While God does show a pattern of validating--through demonstrations of His power--the authenticity of the call of His servants who are asked to open a new chapter/covenant/dispensation of His work (think Enoch, Noah, Abraham, Moses, etc.)--it is my experience that most of the miraculous gifts God gives to the faithful are private, personal experiences, designed to convert & develop the believer and aid them in doing His work, not to score headlines.

It is not my place to question the sincerity of anyone else's convictions. But it is my experience that when people diligently & sincerely apply Jesus' command to ask, seek, and knock, God gives knowledge & power in miraculous ways.

These gifts from God may not always be dazzling, and they may not ever be publicly known, but as impressive as moving a mountain may be, I propose that a far greater miracle is performed every time God changes a person's heart.

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29 Are all apostles? Are all prophets? Are all teachers? Do all work miracles? 30 Do all have gifts of healing? Do all speak in tongues? Do all interpret? 31 Now eagerly desire the greater gifts. (1 Coronthians 12:29-31)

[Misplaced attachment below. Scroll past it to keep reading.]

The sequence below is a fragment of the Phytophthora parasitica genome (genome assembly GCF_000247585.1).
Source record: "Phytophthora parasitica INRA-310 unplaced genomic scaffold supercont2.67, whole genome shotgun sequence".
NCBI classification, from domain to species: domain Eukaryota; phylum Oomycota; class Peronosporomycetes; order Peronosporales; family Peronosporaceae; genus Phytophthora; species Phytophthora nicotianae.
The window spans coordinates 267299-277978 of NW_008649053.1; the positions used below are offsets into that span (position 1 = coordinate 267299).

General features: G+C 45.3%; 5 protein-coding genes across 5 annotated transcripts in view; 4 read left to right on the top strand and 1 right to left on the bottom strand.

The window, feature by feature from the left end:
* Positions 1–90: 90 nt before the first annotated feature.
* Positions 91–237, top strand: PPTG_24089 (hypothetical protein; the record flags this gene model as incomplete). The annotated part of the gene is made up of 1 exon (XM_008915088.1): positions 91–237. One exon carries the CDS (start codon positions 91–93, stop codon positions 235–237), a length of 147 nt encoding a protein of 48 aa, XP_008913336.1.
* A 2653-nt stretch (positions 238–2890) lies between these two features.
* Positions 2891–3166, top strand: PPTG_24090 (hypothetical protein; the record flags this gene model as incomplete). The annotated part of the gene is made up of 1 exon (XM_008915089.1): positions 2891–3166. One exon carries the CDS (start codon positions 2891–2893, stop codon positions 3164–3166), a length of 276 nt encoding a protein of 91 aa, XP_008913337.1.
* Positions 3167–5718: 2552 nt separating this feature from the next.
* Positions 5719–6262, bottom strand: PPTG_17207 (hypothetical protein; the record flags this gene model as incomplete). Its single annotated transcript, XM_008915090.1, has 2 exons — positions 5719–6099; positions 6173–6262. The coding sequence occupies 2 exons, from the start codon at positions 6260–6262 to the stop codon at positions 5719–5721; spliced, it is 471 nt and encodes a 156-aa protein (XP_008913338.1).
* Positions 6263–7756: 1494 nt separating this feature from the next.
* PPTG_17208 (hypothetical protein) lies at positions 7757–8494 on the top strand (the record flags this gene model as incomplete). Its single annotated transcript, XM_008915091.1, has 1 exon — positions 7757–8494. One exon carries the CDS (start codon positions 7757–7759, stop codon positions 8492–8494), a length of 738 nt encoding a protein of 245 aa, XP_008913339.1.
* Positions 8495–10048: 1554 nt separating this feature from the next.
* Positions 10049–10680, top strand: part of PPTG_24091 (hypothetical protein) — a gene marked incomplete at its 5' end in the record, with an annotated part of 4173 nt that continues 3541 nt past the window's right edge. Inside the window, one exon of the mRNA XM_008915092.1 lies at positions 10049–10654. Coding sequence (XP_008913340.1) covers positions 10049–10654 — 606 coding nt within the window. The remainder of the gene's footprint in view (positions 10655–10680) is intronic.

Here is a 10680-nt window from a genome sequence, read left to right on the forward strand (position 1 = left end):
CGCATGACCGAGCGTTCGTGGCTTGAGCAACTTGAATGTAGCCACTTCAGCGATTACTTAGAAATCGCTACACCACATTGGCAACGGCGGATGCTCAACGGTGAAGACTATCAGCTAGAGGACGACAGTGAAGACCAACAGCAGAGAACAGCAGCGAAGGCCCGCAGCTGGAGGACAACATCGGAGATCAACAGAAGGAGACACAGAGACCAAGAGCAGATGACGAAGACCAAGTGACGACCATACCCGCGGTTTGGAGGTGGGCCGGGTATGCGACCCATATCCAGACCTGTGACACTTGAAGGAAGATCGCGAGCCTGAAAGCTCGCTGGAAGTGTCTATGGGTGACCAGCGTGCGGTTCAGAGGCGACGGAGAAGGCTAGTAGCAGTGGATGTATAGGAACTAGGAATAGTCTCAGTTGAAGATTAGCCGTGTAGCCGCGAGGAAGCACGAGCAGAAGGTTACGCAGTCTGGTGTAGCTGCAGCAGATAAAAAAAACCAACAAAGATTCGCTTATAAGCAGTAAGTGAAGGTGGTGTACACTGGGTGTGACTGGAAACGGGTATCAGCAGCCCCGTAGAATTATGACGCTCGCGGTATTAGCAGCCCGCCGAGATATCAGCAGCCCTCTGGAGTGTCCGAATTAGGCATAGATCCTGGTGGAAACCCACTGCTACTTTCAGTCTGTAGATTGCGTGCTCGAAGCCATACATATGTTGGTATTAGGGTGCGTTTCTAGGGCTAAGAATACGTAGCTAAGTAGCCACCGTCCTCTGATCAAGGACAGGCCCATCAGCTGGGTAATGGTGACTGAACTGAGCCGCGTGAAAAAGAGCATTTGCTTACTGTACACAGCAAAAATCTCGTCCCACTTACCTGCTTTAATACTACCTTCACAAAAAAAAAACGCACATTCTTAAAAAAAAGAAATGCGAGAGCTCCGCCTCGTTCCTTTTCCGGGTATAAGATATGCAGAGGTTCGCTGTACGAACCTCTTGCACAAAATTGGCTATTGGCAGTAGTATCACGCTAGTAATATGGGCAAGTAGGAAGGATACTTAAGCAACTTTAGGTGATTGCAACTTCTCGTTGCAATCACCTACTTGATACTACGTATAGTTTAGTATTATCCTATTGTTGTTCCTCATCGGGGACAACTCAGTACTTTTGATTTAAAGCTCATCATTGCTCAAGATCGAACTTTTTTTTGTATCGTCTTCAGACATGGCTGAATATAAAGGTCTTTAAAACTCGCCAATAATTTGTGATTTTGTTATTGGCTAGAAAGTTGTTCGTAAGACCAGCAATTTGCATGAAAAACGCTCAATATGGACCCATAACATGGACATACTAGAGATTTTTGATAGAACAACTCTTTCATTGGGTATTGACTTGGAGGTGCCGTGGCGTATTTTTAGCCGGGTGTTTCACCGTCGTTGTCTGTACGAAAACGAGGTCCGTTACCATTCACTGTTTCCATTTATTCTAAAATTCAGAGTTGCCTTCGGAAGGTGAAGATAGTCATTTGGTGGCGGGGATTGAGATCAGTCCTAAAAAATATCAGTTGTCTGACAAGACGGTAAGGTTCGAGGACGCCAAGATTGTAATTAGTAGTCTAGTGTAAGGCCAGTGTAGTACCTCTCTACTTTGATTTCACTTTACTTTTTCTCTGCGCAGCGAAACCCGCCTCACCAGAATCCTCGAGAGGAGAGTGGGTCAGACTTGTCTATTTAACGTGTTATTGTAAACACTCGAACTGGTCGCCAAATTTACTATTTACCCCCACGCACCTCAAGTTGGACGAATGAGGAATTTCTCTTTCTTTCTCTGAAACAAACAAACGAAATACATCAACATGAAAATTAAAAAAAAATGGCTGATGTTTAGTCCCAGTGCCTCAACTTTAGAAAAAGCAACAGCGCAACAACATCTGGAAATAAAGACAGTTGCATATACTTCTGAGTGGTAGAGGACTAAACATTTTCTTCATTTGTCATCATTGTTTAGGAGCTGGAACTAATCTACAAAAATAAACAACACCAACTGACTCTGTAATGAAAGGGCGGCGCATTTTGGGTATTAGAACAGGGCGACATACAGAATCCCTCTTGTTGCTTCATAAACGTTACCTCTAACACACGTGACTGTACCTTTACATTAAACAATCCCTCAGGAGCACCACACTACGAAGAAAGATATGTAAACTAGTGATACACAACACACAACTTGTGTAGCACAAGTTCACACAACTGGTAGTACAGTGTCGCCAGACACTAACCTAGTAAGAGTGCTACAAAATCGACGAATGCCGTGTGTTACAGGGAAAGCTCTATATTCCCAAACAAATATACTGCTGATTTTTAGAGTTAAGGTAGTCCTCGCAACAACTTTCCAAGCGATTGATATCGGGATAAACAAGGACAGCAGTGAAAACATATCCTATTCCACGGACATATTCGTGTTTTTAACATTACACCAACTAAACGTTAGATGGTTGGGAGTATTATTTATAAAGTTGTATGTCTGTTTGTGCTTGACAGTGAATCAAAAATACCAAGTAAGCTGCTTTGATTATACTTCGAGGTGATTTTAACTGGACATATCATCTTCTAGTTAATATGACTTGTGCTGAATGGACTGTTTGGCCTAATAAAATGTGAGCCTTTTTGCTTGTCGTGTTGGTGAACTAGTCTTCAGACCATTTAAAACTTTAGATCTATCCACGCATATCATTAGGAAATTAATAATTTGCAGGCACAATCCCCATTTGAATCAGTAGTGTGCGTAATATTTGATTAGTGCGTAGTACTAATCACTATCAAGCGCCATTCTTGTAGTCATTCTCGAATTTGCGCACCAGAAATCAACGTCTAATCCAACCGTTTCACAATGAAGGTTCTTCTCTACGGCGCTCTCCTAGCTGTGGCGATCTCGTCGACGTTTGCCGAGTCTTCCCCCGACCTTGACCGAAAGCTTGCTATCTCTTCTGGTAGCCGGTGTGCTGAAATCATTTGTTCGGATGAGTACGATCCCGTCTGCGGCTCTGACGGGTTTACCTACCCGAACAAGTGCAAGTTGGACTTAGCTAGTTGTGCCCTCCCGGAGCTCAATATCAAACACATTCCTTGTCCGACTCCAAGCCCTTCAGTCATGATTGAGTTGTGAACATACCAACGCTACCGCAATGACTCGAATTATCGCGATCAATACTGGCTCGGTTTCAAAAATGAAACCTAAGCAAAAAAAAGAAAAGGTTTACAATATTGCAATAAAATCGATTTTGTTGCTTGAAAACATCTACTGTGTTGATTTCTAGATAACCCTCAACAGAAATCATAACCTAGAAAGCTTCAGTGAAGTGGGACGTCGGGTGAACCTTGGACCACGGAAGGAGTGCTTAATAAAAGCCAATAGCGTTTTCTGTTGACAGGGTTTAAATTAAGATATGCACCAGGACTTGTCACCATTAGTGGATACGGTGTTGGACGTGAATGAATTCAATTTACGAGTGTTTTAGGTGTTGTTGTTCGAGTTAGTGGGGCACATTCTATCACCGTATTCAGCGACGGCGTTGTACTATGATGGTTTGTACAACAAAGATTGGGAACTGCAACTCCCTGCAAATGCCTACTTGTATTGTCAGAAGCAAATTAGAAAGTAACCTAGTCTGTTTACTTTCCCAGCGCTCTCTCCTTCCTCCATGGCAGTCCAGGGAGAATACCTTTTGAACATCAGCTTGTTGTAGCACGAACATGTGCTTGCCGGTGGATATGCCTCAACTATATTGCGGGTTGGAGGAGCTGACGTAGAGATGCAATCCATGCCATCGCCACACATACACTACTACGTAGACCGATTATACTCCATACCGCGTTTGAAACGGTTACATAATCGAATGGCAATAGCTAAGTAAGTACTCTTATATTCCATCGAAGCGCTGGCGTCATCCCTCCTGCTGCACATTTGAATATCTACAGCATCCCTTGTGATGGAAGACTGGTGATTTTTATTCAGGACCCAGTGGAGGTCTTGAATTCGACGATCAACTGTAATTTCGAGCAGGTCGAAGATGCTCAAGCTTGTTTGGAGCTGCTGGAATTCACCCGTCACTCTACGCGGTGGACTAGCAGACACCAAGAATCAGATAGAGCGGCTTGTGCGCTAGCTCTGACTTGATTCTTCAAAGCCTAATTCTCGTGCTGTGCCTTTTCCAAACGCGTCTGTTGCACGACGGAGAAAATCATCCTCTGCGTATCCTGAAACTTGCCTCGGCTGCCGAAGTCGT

The Apostle Paul gave us reason to believe that most believers would not experience most gifts, so we must depend on each other collectively to hear from God.

Every phenomena on your list except angelic visitation is one that I have either experienced personally or has been experienced by someone whom I know closely.

  • The man I know (a dentist named Ross) who saw Jesus personally was healed of blindness due to an injury as a result of the encounter.
  • A woman at my church named Lynette prophesied that I would soon meet a woman; I met my future wife a few weeks later.
  • On another occasion, I was at a prayer meeting at church when I suddenly felt the overwhelming urge to pray for a woman named Sally I did not know well who had not attended in over a year. I later found out that at the time we were praying, she was on the other side of the world in Papua, New Guinea, in the hospital following an attack by a gang that nearly killed her, clinging for life. I also learned that other friends of hers from around the world were all struck in the same way.
  • I once lost hearing in my left ear. While at the ear doctor's office, I was led to read Exodus 4, where God says that he is the one who makes people deaf. I trusted that God was in control and was at peace. Two days later, my hearing returned.